One of the most critical documents in an individual’s Louisiana estate planning arsenal is a durable power of attorney (POA). This document authorizes another individual, called the agent, to manage your financial matters if you become incapacitated.
Who should you choose as your agent?
During the estate planning process, you will be asked to name a person to act as your POA agent. Many people choose their spouse or an adult child as their agent, but you can also select someone outside your family.
Whomever you choose, make sure that person is someone you implicitly trust as they may eventually have to manage your financial affairs. That person should also have a wide range of skills, including perspective, judgment and integrity, to handle the wide range of duties necessary as a POA agent. The chosen individual can be the same one who manages your health care POA, but it doesn’t have to be.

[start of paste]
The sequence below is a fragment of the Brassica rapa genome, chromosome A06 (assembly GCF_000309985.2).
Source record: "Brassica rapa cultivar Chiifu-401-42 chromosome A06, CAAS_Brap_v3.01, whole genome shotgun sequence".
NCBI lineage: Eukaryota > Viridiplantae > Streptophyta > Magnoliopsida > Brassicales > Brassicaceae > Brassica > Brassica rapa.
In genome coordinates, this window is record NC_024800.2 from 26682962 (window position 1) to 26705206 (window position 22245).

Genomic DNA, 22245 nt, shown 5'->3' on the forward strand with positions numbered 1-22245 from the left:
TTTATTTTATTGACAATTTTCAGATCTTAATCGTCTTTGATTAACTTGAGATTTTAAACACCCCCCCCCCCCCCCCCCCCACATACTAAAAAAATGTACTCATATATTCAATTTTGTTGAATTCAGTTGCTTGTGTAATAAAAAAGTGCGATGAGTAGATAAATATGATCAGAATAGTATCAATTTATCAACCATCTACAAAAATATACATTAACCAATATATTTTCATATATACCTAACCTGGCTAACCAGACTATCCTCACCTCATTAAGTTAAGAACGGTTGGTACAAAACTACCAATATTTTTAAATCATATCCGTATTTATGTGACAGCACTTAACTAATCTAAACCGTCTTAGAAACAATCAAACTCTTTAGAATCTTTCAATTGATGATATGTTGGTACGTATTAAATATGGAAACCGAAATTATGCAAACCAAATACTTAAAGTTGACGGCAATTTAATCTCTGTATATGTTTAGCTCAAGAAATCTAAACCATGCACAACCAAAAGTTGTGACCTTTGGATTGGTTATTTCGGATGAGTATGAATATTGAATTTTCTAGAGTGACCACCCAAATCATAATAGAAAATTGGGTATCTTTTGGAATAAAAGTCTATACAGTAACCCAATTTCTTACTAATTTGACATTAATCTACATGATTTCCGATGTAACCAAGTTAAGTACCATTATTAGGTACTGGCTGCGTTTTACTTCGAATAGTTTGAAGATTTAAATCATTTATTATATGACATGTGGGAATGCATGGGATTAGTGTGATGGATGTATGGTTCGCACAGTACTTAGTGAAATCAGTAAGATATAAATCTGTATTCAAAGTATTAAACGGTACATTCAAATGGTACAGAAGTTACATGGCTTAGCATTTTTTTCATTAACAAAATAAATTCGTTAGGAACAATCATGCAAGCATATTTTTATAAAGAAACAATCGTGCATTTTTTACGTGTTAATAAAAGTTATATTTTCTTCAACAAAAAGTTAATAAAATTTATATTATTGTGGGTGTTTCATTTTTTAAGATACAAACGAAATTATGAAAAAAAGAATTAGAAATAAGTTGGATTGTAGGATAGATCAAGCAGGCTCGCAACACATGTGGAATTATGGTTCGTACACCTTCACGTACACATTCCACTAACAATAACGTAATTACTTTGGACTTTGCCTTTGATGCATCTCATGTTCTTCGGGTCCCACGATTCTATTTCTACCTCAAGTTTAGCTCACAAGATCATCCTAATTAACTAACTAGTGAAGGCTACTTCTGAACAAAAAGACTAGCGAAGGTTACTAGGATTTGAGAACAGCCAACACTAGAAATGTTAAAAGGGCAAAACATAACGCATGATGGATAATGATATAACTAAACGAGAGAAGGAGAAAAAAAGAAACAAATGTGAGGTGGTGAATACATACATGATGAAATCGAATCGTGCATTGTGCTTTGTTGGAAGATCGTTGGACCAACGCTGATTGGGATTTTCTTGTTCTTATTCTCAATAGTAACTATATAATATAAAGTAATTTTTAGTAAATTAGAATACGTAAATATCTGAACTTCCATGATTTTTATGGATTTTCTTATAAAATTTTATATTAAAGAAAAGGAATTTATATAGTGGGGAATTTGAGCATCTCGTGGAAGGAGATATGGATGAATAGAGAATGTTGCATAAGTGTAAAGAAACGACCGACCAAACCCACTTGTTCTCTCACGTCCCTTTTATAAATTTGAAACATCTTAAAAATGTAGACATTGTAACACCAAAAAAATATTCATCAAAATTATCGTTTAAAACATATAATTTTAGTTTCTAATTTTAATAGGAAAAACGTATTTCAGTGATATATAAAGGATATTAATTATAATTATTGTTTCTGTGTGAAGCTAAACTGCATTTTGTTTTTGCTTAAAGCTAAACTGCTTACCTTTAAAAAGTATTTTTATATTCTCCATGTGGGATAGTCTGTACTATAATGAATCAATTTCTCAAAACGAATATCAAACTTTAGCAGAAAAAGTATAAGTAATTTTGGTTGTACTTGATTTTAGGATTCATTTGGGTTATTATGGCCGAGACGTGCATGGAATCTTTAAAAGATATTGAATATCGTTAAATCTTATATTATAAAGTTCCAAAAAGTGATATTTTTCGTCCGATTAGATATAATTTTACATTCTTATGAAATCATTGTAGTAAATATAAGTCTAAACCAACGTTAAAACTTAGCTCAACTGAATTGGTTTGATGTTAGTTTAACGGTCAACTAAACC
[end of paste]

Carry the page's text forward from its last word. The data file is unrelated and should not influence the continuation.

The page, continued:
When the agent’s duties begin
Generally, your agent’s duties will not begin until some specific event, such as a medical event or an accident, renders you incapacitated. Duties can include:
- Identifying and controlling assets
- Securing all assets
- Attempting to preserve your estate
- Managing legal obligations
The complexities of estate planning
If you’re unsure who you should name as your agent, it may help to discuss the issue with your family and friends as well as financial advisors who can provide neutral insight. Advanced directives, like POAs and other documents, including do-not-resuscitate documents, will make life easier for your survivors who won’t have to ponder what to do.
A good, comprehensive estate plan can change over time and should be reviewed periodically. As with other parts of your plan, you can change, add and delete people named in your directives and other documents like wills, trusts and other. Your survivors will thank you for having the foresight to do this planning when you are still able.